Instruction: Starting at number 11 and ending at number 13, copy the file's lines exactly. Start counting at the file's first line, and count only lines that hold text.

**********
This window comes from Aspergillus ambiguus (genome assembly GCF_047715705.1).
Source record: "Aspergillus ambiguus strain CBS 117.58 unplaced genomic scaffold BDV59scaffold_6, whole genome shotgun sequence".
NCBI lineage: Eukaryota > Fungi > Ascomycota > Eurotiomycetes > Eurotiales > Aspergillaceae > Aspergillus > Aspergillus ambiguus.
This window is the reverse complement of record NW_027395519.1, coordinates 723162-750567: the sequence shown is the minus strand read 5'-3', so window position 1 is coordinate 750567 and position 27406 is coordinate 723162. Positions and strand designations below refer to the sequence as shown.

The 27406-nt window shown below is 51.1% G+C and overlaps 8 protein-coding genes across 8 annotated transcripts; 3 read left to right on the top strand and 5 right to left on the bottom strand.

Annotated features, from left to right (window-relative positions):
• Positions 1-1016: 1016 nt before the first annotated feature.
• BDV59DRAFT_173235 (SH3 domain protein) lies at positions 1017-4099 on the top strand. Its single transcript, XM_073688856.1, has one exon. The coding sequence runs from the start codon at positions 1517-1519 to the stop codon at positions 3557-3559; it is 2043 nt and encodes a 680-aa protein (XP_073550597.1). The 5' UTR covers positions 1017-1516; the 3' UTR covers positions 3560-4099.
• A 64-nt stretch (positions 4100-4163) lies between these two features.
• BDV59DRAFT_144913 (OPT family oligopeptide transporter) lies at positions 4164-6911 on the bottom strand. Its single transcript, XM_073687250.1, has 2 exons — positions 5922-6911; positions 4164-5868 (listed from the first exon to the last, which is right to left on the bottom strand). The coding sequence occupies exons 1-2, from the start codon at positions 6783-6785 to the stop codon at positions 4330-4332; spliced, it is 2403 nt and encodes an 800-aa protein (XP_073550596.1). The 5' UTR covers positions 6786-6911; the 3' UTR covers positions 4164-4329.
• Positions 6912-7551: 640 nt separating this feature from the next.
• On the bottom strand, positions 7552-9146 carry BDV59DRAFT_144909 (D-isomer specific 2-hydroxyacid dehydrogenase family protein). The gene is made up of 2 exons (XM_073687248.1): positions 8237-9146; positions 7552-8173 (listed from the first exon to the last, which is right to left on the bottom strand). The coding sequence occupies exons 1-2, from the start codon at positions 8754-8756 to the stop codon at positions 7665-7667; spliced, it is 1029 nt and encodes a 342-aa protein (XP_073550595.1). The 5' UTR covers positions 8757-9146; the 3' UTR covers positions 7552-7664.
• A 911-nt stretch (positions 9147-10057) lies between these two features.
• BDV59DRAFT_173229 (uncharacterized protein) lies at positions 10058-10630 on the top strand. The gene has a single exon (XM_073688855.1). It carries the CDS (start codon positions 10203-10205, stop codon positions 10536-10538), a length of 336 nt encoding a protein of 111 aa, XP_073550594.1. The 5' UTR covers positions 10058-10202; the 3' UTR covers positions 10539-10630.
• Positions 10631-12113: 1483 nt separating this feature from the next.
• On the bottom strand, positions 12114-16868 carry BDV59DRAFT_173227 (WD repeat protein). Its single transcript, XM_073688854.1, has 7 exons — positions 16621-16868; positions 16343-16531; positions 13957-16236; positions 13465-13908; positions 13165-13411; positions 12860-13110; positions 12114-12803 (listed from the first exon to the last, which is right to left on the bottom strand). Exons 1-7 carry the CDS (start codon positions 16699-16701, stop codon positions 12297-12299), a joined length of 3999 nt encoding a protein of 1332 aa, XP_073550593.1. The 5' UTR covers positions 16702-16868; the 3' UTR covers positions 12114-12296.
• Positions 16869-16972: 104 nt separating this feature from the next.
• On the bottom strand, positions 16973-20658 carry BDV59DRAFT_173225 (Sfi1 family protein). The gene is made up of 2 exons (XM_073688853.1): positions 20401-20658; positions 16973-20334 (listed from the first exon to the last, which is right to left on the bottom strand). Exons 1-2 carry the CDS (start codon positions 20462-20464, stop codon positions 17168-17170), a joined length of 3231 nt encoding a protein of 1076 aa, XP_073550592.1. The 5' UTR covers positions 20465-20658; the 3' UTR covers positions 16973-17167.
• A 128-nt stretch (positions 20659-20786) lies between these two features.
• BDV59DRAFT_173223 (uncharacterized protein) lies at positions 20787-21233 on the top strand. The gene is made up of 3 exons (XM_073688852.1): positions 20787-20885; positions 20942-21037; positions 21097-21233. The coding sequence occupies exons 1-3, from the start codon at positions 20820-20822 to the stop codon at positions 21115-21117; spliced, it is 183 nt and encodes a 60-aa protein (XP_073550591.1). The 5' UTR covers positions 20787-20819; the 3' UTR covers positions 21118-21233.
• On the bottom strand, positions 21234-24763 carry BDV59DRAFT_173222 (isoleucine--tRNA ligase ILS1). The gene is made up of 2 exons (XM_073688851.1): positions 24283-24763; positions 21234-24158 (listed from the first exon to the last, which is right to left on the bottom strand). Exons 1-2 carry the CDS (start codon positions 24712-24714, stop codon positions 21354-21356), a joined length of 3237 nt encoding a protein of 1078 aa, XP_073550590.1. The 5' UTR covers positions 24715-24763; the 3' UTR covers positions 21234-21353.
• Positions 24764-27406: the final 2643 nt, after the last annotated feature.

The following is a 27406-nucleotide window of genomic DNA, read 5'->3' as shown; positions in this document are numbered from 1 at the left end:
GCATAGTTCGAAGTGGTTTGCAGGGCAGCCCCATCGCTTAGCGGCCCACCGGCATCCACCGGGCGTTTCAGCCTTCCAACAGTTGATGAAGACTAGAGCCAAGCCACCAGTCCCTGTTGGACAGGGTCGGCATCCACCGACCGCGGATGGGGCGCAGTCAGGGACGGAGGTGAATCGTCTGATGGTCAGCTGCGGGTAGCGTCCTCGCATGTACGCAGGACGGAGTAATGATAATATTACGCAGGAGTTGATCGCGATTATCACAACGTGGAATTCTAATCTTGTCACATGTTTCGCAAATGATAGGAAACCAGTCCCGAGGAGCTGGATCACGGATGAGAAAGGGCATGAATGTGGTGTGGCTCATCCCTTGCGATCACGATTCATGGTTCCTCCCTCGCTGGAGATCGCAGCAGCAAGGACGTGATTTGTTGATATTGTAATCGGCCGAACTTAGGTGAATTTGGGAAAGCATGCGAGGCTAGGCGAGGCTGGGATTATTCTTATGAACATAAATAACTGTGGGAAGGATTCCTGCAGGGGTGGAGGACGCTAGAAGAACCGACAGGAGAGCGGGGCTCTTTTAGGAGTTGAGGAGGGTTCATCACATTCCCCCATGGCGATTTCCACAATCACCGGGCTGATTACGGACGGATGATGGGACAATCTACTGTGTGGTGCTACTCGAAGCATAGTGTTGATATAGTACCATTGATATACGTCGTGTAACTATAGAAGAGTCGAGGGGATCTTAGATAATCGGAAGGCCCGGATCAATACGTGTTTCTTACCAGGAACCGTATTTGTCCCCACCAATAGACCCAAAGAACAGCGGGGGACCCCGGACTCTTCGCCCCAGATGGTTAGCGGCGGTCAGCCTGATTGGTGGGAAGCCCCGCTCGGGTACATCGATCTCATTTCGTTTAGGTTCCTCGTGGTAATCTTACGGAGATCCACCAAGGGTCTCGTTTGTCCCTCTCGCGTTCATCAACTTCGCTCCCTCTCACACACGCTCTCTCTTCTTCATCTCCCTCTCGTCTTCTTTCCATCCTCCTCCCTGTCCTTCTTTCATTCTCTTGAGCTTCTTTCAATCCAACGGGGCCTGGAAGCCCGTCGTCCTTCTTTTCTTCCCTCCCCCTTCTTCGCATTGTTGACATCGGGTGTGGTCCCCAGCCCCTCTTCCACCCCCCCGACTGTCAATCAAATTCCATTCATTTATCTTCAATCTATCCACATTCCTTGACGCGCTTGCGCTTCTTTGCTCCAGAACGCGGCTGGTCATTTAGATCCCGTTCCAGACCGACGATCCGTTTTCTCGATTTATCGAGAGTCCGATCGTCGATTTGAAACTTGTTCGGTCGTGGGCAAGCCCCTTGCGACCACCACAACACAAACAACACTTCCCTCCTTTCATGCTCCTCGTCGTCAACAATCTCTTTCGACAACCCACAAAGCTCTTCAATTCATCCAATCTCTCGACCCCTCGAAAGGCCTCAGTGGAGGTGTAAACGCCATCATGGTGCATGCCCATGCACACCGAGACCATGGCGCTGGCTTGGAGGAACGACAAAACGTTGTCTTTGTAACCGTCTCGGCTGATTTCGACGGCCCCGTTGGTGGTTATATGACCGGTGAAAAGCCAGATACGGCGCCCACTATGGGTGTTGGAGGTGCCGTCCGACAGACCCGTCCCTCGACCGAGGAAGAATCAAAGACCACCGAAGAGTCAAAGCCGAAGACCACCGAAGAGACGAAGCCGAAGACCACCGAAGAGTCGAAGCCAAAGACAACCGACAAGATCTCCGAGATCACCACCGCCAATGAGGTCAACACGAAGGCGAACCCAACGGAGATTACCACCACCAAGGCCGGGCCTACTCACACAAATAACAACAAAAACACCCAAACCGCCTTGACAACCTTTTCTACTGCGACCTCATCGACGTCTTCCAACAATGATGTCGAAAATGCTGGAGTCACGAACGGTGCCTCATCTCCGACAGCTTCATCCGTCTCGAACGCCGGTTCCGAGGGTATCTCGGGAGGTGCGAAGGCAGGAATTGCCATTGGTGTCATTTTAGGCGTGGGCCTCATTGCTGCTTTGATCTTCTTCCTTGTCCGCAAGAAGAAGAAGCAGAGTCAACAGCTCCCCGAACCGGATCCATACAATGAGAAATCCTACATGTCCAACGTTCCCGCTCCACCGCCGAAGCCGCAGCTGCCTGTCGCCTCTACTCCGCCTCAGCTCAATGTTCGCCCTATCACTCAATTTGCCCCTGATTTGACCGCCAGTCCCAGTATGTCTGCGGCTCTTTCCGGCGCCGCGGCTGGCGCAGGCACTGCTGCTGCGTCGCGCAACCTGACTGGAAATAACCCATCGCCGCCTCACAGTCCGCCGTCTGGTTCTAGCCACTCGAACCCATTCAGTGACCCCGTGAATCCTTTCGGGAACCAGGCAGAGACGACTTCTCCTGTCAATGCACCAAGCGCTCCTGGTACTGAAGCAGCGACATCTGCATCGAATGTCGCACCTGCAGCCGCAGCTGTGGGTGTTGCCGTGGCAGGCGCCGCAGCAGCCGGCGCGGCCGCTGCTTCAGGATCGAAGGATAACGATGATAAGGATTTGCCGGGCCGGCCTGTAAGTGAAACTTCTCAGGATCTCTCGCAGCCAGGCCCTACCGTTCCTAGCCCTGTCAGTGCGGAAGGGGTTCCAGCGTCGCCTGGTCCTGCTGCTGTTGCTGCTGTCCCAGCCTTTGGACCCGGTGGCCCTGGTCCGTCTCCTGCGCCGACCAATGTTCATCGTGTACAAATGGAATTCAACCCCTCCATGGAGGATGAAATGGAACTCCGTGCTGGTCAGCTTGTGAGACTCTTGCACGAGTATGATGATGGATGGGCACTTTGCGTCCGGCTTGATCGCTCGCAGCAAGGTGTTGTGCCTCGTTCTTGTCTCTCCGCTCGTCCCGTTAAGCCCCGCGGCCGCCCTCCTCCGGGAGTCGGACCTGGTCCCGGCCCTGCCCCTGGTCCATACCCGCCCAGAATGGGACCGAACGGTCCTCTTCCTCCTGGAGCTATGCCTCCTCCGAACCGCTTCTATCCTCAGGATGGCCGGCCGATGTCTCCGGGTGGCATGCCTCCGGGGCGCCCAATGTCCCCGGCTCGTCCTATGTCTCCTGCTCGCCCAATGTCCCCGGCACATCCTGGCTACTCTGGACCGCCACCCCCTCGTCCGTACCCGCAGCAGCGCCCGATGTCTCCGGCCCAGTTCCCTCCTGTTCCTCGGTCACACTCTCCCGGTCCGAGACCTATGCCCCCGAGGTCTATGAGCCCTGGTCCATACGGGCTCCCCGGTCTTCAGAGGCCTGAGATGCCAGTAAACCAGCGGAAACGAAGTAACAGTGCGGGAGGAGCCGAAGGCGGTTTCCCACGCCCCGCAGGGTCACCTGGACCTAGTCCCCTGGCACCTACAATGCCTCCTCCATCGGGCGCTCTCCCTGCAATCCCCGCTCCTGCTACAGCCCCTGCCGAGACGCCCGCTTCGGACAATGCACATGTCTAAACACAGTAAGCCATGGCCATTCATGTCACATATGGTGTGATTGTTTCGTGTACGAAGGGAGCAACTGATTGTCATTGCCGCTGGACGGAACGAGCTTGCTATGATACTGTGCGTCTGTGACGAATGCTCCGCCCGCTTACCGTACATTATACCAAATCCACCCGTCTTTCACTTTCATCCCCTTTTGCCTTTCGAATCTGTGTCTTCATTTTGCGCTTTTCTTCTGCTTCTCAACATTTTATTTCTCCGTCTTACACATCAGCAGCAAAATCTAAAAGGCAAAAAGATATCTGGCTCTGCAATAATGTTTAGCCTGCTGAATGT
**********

• Positions 6912-7551: 640 nt separating this feature from the next.
• On the bottom strand, positions 7552-9146 carry BDV59DRAFT_144909 (D-isomer specific 2-hydroxyacid dehydrogenase family protein). The gene is made up of 2 exons (XM_073687248.1): positions 8237-9146; positions 7552-8173 (listed from the first exon to the last, which is right to left on the bottom strand). The coding sequence occupies exons 1-2, from the start codon at positions 8754-8756 to the stop codon at positions 7665-7667; spliced, it is 1029 nt and encodes a 342-aa protein (XP_073550595.1). The 5' UTR covers positions 8757-9146; the 3' UTR covers positions 7552-7664.
• A 911-nt stretch (positions 9147-10057) lies between these two features.